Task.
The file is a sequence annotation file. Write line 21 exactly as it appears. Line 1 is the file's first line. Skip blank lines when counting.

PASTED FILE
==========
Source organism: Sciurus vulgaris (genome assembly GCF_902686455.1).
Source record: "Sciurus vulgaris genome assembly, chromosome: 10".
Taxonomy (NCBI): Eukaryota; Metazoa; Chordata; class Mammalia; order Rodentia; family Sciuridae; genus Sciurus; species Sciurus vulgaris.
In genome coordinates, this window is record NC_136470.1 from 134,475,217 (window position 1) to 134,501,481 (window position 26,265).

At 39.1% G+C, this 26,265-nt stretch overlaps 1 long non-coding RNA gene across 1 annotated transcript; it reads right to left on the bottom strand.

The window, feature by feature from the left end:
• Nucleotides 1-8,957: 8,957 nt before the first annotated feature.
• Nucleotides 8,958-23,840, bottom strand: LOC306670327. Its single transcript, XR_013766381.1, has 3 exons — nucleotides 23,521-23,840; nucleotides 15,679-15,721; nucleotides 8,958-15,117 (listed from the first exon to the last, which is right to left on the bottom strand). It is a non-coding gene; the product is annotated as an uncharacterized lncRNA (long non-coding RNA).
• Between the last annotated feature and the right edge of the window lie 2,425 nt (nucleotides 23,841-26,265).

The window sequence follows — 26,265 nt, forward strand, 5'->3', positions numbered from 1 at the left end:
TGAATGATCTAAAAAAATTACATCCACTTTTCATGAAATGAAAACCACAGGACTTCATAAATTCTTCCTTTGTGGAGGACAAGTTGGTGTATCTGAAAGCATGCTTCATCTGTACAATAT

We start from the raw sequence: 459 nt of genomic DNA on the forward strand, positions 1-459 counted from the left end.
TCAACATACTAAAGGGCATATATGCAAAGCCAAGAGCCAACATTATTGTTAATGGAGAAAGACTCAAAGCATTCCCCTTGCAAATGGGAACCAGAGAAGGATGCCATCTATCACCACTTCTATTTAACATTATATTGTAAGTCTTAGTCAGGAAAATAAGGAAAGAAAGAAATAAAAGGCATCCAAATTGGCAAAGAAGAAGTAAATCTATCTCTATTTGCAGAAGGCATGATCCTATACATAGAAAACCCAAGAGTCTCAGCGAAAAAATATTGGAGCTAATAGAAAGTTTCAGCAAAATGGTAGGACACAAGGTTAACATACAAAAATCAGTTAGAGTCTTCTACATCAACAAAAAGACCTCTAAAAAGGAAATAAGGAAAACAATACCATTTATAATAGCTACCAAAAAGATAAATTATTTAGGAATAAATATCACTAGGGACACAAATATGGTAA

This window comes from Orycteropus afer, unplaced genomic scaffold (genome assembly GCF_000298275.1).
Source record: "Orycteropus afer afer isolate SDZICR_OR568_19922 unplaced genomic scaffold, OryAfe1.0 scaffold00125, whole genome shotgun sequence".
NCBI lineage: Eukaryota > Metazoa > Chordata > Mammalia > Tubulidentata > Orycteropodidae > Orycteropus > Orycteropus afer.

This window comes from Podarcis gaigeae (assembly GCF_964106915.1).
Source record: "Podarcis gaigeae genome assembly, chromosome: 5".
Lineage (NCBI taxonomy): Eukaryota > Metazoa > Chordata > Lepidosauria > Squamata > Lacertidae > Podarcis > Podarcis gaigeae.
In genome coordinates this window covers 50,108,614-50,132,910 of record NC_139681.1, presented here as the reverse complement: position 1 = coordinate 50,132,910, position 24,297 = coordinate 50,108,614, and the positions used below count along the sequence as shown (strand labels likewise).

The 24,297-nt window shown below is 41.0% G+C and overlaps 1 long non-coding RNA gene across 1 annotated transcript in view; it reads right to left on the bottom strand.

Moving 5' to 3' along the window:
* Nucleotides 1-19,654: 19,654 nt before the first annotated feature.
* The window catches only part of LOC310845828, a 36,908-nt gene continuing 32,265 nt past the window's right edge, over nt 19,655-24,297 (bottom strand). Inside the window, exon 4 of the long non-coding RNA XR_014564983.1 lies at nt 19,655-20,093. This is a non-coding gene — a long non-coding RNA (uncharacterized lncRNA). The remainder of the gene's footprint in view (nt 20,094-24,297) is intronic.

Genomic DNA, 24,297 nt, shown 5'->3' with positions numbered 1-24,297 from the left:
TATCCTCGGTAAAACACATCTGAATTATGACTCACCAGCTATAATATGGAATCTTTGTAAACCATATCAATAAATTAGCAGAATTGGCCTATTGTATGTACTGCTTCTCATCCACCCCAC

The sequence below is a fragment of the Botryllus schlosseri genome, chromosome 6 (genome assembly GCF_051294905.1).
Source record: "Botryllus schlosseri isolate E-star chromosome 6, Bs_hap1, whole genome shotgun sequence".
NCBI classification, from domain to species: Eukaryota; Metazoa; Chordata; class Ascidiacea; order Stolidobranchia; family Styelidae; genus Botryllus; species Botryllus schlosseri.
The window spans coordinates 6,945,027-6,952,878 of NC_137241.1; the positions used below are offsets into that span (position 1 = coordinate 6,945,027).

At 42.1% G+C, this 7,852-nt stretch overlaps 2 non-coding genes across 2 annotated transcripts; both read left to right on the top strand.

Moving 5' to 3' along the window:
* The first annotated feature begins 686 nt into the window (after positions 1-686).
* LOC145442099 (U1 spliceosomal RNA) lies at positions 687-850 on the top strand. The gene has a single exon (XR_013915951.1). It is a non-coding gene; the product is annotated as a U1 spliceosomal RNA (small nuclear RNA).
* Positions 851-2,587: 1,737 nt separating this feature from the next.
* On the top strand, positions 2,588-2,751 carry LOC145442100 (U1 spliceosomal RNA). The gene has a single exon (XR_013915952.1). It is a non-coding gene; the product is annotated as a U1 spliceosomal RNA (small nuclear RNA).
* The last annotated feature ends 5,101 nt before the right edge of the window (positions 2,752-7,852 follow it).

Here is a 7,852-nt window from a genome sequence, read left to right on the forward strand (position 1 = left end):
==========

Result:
The 24,297-nt window shown below is 41.0% G+C and overlaps 1 long non-coding RNA gene across 1 annotated transcript in view; it reads right to left on the bottom strand.